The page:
Pyrethroids were introduced by a team of Rothamsted Research scientists in the 1960s and 1970s following the elucidation of the structures of pyrethrin I and II by Hermann Staudinger and Leopold Ružička in the 1920s.[29] The pyrethroids represented a major advancement in the chemistry that would synthesize the analog of the natural version found in pyrethrum. Its insecticidal activity has relatively low mammalian toxicity and an unusually fast biodegradation. Their development coincided with the identification of problems with DDT use. Their work consisted firstly of identifying the most active components of pyrethrum, extracted from East African chrysanthemum flowers and long known to have insecticidal properties. Pyrethrum rapidly knocks down flying insects but has negligible persistence — which is good for the environment but gives poor efficacy when applied in the field. Pyrethroids are essentially chemically stabilized forms of natural pyrethrum and belong to IRAC MoA group 3 (they interfere with sodium transport in insect nerve cells).[30]

The first-generation pyrethroids, developed in the 1960s, include bioallethrin, tetramethrin, resmethrin, and bioresmethrin. They are more active than the natural pyrethrum but are unstable in sunlight. With the 91/414/EEC review,[31] many 1st-generation compounds have not been included on Annex 1, probably because the market is not big enough to warrant the costs of re-registration (rather than any special concerns about safety).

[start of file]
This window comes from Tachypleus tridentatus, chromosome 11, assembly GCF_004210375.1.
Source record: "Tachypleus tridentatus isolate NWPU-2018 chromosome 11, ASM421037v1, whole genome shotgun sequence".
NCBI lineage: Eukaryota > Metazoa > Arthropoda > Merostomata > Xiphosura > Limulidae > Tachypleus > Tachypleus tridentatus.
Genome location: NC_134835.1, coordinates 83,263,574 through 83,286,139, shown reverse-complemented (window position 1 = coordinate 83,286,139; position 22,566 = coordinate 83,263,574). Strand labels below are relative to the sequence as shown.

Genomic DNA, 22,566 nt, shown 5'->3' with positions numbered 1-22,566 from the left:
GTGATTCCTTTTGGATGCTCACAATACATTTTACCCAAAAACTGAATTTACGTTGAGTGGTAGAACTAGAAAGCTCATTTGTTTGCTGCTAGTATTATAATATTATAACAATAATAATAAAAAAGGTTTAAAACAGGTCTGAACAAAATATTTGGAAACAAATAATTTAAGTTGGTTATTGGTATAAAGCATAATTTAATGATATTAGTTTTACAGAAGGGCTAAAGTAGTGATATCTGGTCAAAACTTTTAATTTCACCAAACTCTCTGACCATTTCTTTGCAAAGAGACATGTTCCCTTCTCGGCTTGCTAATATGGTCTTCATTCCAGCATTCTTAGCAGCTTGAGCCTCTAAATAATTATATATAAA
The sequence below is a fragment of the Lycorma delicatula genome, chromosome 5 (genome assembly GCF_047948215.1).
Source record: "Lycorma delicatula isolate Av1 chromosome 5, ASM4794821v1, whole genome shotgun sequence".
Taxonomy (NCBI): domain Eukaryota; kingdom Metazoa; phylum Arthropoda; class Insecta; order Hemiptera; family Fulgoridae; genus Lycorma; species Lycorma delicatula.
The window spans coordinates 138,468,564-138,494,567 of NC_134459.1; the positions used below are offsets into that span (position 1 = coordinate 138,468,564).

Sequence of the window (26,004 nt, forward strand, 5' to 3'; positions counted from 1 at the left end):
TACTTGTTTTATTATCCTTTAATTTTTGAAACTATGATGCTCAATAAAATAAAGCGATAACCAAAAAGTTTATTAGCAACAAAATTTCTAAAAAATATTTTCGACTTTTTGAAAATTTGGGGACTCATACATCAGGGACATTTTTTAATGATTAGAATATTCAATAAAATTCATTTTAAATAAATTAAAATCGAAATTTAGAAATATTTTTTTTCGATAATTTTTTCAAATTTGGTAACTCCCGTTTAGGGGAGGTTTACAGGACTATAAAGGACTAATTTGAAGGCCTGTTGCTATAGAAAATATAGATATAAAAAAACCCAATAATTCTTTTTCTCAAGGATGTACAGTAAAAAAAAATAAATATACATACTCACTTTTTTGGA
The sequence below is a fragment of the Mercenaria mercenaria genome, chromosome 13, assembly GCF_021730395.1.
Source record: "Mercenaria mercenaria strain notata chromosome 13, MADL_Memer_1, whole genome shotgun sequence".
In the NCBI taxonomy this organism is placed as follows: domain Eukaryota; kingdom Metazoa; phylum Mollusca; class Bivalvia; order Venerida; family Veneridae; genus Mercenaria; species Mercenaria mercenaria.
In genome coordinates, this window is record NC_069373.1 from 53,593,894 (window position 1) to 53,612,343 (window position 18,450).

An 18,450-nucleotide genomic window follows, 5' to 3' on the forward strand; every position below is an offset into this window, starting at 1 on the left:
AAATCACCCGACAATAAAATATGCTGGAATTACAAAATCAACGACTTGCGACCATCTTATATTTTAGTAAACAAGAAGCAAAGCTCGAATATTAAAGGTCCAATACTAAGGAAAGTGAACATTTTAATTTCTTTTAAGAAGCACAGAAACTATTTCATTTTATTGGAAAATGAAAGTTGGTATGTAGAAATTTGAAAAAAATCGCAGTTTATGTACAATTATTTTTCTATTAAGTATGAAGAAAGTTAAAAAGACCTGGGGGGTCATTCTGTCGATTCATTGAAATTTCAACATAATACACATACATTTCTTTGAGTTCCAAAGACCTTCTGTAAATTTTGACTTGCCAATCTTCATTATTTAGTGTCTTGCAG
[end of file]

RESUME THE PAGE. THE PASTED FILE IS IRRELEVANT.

By 1974, the Rothamsted team had discovered a second generation of more persistent compounds notably: permethrin, cypermethrin and deltamethrin. They are substantially more resistant to degradation by light and air, thus making them suitable for use in agriculture, but they have significantly higher mammalian toxicities. Over the subsequent decades these derivatives were followed with other proprietary compounds such as fenvalerate, lambda-cyhalothrin and beta-cyfluthrin. Most patents have now expired, making these compounds cheap and therefore popular (although permethrin and fenvalerate have not been re-registered under the 91/414/EEC process).


  1. ^ a b Metcalf, Robert L (2000). Ullmann's Encyclopedia of Industrial Chemistry. Weinheim: Wiley-VCH. doi:10.1002/14356007.a14_263. ISBN 978-3527306732.
  2. ^ a b Zaveri, Mihir (February 4, 2010). "Study Links Pesticides to River Contamination". The Daily Californian. The Daily Californian. Retrieved 9 June 2012.
  3. ^ a b Pyrethroids fact sheet from the Illinois Department of Public Health.
  4. ^ a b Brenda Eskenazi; Sookee An; Stephen A Rauch; et al. (6 April 2018). "Prenatal Exposure to DDT and Pyrethroids for Malaria Control and Child Neurodevelopment: The VHEMBE Cohort, South Africa". Environmental Health Perspectives. 126 (4): 047004. doi:10.1289/EHP2129. ISSN 0091-6765. PMC 6071803. PMID 29648420. Wikidata Q52880664. (erratum)
  5. ^ Soderlund, David M; Clark, John M; Sheets, Larry P; Mullin, Linda S; Piccirillo, Vincent J; Sargent, Dana; Stevens, James T; Weiner, Myra L (2002). "Mechanisms of pyrethroid neurotoxicity: Implications for cumulative risk assessment". Toxicology. 171 (1): 3–59. doi:10.1016/s0300-483x(01)00569-8. PMID 11812616.